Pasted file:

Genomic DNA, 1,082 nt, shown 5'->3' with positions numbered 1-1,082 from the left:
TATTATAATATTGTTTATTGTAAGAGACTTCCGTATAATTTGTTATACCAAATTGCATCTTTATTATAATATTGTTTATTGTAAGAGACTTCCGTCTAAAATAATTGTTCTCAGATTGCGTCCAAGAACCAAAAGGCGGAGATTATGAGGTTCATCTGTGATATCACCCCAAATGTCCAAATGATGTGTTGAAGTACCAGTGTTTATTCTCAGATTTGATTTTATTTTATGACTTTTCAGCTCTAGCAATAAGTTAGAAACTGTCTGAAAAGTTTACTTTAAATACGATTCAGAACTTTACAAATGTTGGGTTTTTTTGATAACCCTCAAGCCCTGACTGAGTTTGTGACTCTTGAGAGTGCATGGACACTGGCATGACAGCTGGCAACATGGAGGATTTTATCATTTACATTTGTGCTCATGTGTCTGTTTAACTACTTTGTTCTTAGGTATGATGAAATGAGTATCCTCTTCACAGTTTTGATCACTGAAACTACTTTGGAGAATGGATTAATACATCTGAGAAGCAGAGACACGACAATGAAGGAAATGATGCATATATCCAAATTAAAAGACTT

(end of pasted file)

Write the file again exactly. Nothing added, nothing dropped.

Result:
Genomic DNA, 1,082 nt, shown 5'->3' with positions numbered 1-1,082 from the left:
TATTATAATATTGTTTATTGTAAGAGACTTCCGTATAATTTGTTATACCAAATTGCATCTTTATTATAATATTGTTTATTGTAAGAGACTTCCGTCTAAAATAATTGTTCTCAGATTGCGTCCAAGAACCAAAAGGCGGAGATTATGAGGTTCATCTGTGATATCACCCCAAATGTCCAAATGATGTGTTGAAGTACCAGTGTTTATTCTCAGATTTGATTTTATTTTATGACTTTTCAGCTCTAGCAATAAGTTAGAAACTGTCTGAAAAGTTTACTTTAAATACGATTCAGAACTTTACAAATGTTGGGTTTTTTTGATAACCCTCAAGCCCTGACTGAGTTTGTGACTCTTGAGAGTGCATGGACACTGGCATGACAGCTGGCAACATGGAGGATTTTATCATTTACATTTGTGCTCATGTGTCTGTTTAACTACTTTGTTCTTAGGTATGATGAAATGAGTATCCTCTTCACAGTTTTGATCACTGAAACTACTTTGGAGAATGGATTAATACATCTGAGAAGCAGAGACACGACAATGAAGGAAATGATGCATATATCCAAATTAAAAGACTT